I once saw a (very) senior executive give a talk to staff that attempted to inspire new ways of working and different approaches. When he reached the last slide he made a grand announcement: "Business as usual is not enough". Everyone listened to him say that and then promptly went back to their desks and got on with business as usual. He missed the point that it is not enough to tell people that things have to change. People have to see it around them. They have to feel it.
The biggest challenge to the kind of innovation that is required in marketing and media is not breaking out of current assumptions, it's breaking out of the assumptions and habits that we don't even realise we have. It's something I was reminded of when I read Scott Karp's post on Google Ad Words:
"The challenge of innovation is that we are all boxed in by what we know, by our assumptions about how things work…The next Google-like innovation is right in front of us — we just need to see past our own assumptions. Forget what you know."
It's about where you start from. And how you benchmark success. I wonder if when we look at the success (or not) of new models we're looking at it in the right way. I wonder if we're even judging the right thing. The big-budget, big-bang, all-or-nothing approach that incorporates heavy up-front investment increasingly makes way for a different kind of model informed by the disruption enabled by the low barriers to entry and the speed (in feedback, reaction, prototyping) afforded by the web. In lean times, working in this way becomes even more critical. It's a point made by David Armano in his excellent Slideshow "10 Ways Digital Can Help You In A Recession" which is well worth a look if you haven't seen it:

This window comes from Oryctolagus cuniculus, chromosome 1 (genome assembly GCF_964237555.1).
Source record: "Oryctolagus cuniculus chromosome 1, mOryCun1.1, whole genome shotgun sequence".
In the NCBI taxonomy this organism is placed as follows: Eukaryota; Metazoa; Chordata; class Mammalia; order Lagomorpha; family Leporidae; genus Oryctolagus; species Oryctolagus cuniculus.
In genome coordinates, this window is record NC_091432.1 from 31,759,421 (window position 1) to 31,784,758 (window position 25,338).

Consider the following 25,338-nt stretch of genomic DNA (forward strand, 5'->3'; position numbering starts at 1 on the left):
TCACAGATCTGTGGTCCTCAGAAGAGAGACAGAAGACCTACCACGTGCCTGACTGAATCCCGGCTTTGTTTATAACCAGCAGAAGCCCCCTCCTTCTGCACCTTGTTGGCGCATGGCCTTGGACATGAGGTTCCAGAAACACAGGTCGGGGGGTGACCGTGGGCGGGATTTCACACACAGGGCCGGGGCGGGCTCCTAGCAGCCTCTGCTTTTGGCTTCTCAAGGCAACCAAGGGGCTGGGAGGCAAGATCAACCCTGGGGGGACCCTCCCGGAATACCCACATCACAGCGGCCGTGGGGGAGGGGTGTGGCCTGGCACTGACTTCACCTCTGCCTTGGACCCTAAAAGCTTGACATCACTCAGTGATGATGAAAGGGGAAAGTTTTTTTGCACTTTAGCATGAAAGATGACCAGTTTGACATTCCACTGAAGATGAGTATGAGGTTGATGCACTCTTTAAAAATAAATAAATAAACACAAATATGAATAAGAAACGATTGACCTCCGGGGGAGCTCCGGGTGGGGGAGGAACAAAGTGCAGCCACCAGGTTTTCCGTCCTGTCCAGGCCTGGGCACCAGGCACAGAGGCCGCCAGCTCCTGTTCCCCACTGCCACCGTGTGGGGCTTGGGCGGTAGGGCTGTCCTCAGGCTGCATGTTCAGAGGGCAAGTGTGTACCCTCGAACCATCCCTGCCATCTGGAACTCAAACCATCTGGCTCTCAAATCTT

I'm constantly reminded how the economics of innovation have changed forever. As James reminded me recently, it's about failing faster. Many moons ago I used to have a boss who would say to me "Failure is not an option". Funny just how wrong that now is.